With underwater photography one of the biggest problems you face is backscatter - light being reflected back from the flash into the lens. This is most common in areas where there's a lot of sediment carried into the water from runoff or river sediment, but it can still be a factor in places without significant rain or river influx.
The way to avoid backscatter is to limit the amount of light coming straight back into the lens (ie use a diffuser) or set up your gear in such a way that the primary light source (for instance a remote strobe) angled so that light hitting the bits of sediment is reflected away from the lens. This is why you see underwater cameras with strobes on arms set away from the camera body, rather than tucked next to it.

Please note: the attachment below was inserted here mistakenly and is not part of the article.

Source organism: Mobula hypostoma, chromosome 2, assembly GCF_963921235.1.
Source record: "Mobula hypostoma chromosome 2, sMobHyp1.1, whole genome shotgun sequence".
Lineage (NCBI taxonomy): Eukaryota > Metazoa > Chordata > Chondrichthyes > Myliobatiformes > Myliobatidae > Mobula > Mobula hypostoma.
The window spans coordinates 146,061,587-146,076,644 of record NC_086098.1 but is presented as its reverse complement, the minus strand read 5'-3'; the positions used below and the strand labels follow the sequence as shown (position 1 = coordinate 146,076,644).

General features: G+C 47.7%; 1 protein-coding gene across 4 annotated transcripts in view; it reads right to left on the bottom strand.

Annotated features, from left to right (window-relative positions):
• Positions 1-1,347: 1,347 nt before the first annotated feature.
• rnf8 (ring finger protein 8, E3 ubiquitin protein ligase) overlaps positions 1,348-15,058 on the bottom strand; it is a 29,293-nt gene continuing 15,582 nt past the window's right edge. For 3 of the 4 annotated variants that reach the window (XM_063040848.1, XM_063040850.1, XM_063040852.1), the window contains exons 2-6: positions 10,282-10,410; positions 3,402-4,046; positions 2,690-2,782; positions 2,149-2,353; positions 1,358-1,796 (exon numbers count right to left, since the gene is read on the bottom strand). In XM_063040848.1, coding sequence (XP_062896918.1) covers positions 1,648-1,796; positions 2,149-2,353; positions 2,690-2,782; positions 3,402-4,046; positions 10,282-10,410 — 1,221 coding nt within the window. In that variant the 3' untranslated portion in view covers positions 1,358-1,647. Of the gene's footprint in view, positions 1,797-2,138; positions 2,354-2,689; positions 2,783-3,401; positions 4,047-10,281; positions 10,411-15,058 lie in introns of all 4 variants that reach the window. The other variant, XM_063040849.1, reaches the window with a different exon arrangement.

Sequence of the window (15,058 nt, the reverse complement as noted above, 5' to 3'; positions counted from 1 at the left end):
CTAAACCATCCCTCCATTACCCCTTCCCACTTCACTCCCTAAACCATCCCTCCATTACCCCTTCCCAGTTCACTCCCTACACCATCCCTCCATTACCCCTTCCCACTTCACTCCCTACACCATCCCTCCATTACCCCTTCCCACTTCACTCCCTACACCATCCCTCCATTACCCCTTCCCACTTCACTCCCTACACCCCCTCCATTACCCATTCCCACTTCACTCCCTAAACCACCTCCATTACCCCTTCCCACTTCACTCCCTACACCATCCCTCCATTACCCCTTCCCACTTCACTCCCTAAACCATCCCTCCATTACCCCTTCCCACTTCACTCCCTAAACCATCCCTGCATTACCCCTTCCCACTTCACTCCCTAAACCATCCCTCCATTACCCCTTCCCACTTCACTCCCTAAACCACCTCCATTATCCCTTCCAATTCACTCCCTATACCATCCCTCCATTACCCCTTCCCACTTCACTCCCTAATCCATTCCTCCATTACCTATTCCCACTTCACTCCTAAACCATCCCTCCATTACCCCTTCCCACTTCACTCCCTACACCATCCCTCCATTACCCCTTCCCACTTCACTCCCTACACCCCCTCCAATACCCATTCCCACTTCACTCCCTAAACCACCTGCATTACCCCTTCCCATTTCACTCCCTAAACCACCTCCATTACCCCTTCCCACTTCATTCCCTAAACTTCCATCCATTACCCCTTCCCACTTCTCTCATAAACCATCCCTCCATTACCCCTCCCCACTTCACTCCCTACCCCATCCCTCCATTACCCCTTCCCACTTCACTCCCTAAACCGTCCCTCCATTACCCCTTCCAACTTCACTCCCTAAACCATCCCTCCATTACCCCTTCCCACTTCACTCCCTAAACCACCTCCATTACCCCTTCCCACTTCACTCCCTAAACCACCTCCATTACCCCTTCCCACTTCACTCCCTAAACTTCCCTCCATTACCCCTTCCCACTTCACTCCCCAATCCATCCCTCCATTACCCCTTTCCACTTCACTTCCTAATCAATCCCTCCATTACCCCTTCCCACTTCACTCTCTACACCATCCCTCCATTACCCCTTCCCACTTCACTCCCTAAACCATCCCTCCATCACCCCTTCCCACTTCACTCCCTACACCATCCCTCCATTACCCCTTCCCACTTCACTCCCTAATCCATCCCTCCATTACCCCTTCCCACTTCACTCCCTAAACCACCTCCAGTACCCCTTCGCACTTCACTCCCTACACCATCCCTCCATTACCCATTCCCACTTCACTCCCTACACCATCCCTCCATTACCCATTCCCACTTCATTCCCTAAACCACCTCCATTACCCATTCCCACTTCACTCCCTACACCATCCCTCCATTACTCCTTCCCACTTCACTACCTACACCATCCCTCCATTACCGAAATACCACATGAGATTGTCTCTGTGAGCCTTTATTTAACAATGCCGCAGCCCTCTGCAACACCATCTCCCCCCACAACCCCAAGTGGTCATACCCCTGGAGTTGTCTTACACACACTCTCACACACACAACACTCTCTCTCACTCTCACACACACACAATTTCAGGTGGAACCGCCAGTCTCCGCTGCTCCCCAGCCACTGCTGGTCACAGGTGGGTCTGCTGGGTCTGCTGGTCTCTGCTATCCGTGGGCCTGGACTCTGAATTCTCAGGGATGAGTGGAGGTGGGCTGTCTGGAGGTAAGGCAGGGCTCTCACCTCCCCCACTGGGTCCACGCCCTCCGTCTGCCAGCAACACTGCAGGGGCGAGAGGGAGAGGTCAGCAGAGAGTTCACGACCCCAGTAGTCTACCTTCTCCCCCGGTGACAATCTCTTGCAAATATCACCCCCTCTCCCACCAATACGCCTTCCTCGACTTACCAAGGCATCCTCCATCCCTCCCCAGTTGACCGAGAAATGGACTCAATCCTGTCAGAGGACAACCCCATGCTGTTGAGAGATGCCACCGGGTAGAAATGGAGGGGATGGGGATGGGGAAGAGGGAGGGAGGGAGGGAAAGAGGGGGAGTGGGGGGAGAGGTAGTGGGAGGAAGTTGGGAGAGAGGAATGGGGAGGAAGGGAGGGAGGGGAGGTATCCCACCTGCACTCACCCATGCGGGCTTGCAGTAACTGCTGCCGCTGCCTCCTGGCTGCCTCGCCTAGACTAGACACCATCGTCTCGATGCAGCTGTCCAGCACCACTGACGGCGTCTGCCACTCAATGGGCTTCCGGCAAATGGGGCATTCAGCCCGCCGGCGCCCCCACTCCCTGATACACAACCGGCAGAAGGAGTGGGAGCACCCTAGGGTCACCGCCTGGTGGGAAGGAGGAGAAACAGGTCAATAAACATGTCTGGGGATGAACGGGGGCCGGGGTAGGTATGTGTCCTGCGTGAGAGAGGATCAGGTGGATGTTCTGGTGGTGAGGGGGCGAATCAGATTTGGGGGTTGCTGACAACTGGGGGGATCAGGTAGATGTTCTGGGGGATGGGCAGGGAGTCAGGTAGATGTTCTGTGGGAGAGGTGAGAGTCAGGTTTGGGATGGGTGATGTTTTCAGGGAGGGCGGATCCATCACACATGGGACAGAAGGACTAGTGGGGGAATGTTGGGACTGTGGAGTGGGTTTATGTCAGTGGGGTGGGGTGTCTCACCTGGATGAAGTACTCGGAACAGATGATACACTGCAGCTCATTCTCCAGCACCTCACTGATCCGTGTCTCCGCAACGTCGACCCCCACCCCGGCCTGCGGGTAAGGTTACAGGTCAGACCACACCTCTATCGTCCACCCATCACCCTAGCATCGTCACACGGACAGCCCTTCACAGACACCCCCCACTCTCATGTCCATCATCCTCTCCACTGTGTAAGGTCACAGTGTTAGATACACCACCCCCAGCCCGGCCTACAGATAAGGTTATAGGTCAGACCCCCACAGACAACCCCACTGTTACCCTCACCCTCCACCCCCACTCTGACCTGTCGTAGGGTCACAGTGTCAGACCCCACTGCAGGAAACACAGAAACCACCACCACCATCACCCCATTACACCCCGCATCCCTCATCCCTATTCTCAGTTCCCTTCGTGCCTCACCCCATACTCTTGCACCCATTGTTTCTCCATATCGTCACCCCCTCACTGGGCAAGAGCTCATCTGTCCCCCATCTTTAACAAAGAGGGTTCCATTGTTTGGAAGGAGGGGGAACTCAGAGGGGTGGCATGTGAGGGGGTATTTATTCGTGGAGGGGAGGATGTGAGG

However you then have the problem of getting the remote strobe to fire when needed. DSLRs will often have TTL cable ports built into their housings, so the camera's metering system can take charge of them, but the smaller cameras won't have that functionality.
Strobes built for these are designed to be fired in a slave mode - when the camera's internal flash fires, they detect the light flash and fire in response. You may (depending on the conditions) find that the internal flash itself doesn't produce enough light to trigger the external strobe. In that case you can buy fibre-optic cables that link the internal flash to the external strobe. These will increase (although not guarantee) that your external strobe will fire when needed.
So the short answer is that while you can theoretically remove the diffuser, in practice you risk getting too much backscatter as a result. An external strobe is not essential, but will help you get much better results, much more reliably.